Southern Calfiornia Regional Director Maryann Marino's comments on tort reform and health care reform were published in the Orange County Business Journal. Here is what Maryann had to say:
“Five Steps to Reform,” makes two key points: tort reform is needed to help straighten out our healthcare system, and its absence in Congress’ proposed healthcare plan is proof of trial lawyers’ influence on Congress.
"We don’t want the threat of lawsuits and the cost of malpractice insurance to scare away our best and brightest young minds from medical school."
David Houston, Chair of California Citizens Against Lawsuit Abuse had an opinion piece published in the Santa Monica Daily Press. Here is what David had to say:
"No one denies that California has a daunting road ahead as the state works toward economic recovery. As a business owner, I certainly don't have all the answers, but I do know that legal reform would be a step in the right direction. California's legal climate consistently ranks among the worst in the country. At a time when many businesses are closing or relocating out of state, legal reform could go a long way to eliminate unnecessary costs, save and create jobs and keep businesses open.
"As a businessman in this community, I have personally experienced harassing shakedown lawsuits — and I know the consequences are serious. "Abusive" lawsuits, those legal filings based on petty technical or interpretative violations, powerfully and negatively impact both the private and public sectors — and benefit no one but the plaintiffs' lawyers who seek out the cases."
Assemblyman Curt Hagman's commentary titled "Legal Reform Would Save Jobs" was published in the Inland Valley Daily Bulletin. Here is what Assemblyman Hagman had to say:
"Assemblyman Jose Solorio recently responded to Nevada's highly publicized ad campaign to lure California businesses to the Silver State and for that he should be commended. However, now is the time for Democrats in the California Legislature to focus efforts on improving California's business climate and reforming our legal system to save jobs. Many Californians have lost their jobs in the past year and many voters are making the connection that unwarranted lawsuits are costing jobs.
"A recent poll by California Citizens Against Lawsuit Abuse shows that 81 percent of people believe the number of lawsuits filed against businesses in California hurts California's economy and 63 percent believe lawsuit reform will make it easier for California to keep businesses in the state."
CALA Chair David Houston's letter-to-the-editor "Legal Reforms would Spur California Businesses" was published in the Los Angeles Times. Here is what David had to say:
"If Assemblyman Jose Solorio (D-Santa Ana) really wants to keep businesses in California, he and his fellow legislators need to put their efforts into improving California's business climate, not into producing an ad campaign. Thousands of Californians have lost their jobs in the last year and a recent poll by California Citizens Against Lawsuit Abuse shows voters are now making the connection that unwarranted lawsuits are costing jobs. Pass legal reforms.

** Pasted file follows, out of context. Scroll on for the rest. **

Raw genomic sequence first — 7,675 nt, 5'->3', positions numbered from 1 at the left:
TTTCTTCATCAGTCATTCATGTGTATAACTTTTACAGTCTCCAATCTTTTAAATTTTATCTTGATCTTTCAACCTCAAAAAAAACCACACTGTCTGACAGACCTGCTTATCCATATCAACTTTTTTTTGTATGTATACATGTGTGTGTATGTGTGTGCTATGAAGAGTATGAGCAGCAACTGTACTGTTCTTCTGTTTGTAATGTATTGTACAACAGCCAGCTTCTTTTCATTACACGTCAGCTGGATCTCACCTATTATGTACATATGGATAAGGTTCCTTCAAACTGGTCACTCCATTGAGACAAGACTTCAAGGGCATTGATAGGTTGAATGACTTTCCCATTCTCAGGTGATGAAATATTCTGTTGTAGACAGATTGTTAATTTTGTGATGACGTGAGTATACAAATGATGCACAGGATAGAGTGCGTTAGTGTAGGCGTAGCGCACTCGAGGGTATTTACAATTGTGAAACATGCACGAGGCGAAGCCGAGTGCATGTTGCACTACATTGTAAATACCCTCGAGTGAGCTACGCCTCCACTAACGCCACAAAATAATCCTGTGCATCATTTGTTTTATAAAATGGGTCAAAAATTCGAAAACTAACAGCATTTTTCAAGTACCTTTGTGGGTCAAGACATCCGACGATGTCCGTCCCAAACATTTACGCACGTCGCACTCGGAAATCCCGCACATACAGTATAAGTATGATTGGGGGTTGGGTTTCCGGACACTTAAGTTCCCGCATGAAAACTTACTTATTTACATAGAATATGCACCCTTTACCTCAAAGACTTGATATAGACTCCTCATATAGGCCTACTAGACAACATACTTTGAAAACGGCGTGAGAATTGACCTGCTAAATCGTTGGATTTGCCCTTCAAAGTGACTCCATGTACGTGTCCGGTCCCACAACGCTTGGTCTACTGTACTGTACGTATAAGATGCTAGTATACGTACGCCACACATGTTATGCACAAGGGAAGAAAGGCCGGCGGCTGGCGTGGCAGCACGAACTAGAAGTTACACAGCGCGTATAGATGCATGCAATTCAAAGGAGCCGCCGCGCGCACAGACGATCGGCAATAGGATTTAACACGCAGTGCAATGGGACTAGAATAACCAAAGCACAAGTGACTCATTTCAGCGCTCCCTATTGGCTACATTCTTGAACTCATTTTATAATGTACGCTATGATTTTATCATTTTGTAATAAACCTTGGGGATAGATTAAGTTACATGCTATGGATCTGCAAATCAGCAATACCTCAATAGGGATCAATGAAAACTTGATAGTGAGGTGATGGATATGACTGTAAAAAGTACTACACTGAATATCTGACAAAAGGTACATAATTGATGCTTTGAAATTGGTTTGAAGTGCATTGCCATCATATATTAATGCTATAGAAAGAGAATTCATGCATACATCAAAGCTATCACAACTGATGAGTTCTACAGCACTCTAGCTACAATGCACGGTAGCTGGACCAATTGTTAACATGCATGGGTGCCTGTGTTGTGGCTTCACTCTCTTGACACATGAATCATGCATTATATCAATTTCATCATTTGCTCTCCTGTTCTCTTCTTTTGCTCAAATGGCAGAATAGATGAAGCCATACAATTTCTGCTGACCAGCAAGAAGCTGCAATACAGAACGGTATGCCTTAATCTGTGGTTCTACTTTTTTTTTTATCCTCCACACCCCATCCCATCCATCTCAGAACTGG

"Pass legal reforms. This will do more to keep California businesses in our state than any glitzy ad campaign."
Senator Tom Harman is working to put an end to the recent wave of unwarranted lawsuits targeting small business retailers and restaurant owners who give discourts to furloughed state workers. His commentary on the issue appeared in the Newport Beach Daily Pilot. Here is what Senator Harman had to say:
"Dozens of lawsuits have been filed in our state alleging that any special recognition of mothers violates the rights of men. The latest twist to these types of frivolous lawsuits involves employees that have been forced to take time off from their job without pay because of the economic downturn. It seems that some sympathetic restaurants and retailers have offered these employees discounts on meals or services. These businesses are now being threatened with lawsuits claiming that they are discriminating against other customers.
"These latest shakedown lawsuits not only trivialize our state’s landmark civil rights protections for private gain, but such abuse of our laws also illustrates a serious flaw in the legal system. Harassing lawsuits have become more and more common in recent years as greedy individuals have twisted the intent of civil statutes to benefit themselves. These actions are symptomatic of our practice of enforcing state statute through private legal action and far too often end up punishing honest businesses and slowing our economy."
Northern California Regional Director Marko Mlikotin's Guest Column appeared in the Folsom Telegraph today. Mlikotin addressed the need to rebuild our economy, create jobs and bring financial stability to public services by reforming lawsuit abuse. Mlikotin wrote:
"While our state's political leaders have spent the past year promoting ballot measures, tax increases and budget cuts as a way to tame the ever-growing $24-billion budget deficit, little attention has been given to increasing state revenues by making it easier for California employers to be more profitable and create jobs."
Recently, Marko Mlikotin, CALA's Northern California Regional Director, and the owner of the Squeeze Inn burger joint appeared on the Armstrong & Getty Show to discuss why an Americans with Disabilities Act (ADA) lawsuit is forcing the legendary Sacramento burger joint to close its doors and move to a new location. To hear about the costs associated with abusive lawsuits and why ADA law needs to be reformed to increase access without putting small business owners out of business, listen to the interview.